Diamond skull art fetches over $100 million

Investment group buys artist Damien Hirst's encrusted creation "For the Love of God."

Damien Hirst Diamond skull
'For the Love of God' Damien Hirst/White Cube

While this certainly goes into the what-else-can-we-encrust category on Crave, it's also a coup de grâce for the art world.

This work by Damien Hirst, titled "For the Love of God," is made of diamonds, human teeth and the platinum-plated skull of a 35-year-old European male from the 1700s rumored to be a monk or minor saint (hence the name).

The diamond-encrusted skull sold for 50 million pounds ($101 million) on Wednesday. In fairness to Hirst, the skull did cost him $20 million to produce. Hirst is part of the investment group that bought the piece, according to a Bloomberg report. White Cube, the hottest contemporary art gallery in London and Hirst's sole seller, said the group plans to resell it later.

Hirst is the richest artist in the U.K., though not from this sale alone. White Cube made 130 million pounds ($262 million) in sales in June from Hirst's other works, the gallery told Bloomberg.

Hirst's pricey artworks, which are usually just as outrageously expensive to produce, are often not even considered finished until someone has bought them, as the sale of the art and market value placed on it is part of the artwork itself. It's an expression of the excess of our times and how the world's super rich spend their disposable wealth as others live in poverty, according to a friend at one of New York's premiere fine art galleries.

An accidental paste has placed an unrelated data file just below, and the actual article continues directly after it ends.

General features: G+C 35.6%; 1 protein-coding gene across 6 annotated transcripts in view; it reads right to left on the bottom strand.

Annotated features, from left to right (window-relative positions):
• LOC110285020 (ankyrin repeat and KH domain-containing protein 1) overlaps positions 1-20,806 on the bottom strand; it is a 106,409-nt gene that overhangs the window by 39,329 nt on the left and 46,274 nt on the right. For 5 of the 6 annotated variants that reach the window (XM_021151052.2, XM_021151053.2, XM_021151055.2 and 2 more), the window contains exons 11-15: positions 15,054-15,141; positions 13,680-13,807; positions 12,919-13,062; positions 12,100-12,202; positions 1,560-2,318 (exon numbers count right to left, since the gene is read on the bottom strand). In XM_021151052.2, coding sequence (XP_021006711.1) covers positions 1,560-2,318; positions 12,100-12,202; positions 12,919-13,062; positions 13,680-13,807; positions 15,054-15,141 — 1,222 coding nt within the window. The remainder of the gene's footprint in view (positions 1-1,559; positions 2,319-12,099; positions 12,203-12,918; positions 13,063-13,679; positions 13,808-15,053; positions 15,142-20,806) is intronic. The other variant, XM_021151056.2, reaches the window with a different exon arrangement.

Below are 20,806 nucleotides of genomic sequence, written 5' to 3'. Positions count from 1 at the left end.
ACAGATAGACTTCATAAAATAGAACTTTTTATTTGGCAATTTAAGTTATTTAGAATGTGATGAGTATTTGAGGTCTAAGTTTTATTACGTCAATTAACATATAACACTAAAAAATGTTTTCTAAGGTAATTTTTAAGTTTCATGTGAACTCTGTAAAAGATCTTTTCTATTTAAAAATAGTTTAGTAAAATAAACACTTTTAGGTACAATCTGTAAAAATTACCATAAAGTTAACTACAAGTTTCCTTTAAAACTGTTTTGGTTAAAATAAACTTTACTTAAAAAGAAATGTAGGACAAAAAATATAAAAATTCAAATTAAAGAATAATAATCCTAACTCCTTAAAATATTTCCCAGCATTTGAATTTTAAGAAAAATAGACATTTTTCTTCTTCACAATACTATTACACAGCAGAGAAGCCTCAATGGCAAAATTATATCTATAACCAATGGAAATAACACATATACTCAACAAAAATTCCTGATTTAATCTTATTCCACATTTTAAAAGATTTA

Whether his intentions are decadent or not, this artist is still walking away with most of that money in his pocket.

I'm not craving the skull per se, but I am craving Hirst's power to get people to pay $80 million for an idea.

About the author

In a software-driven world, it's easy to forget about the nuts and bolts. Whether it's cars, robots, personal gadgetry or industrial machines, Candace Lombardi examines the moving parts that keep our world rotating. A journalist who divides her time between the United States and the United Kingdom, Lombardi has written about technology for the sites of The New York Times, CNET, USA Today, MSN, ZDNet, Silicon.com, and GameSpot. She is a member of the CNET Blog Network and is not a current employee of CNET.


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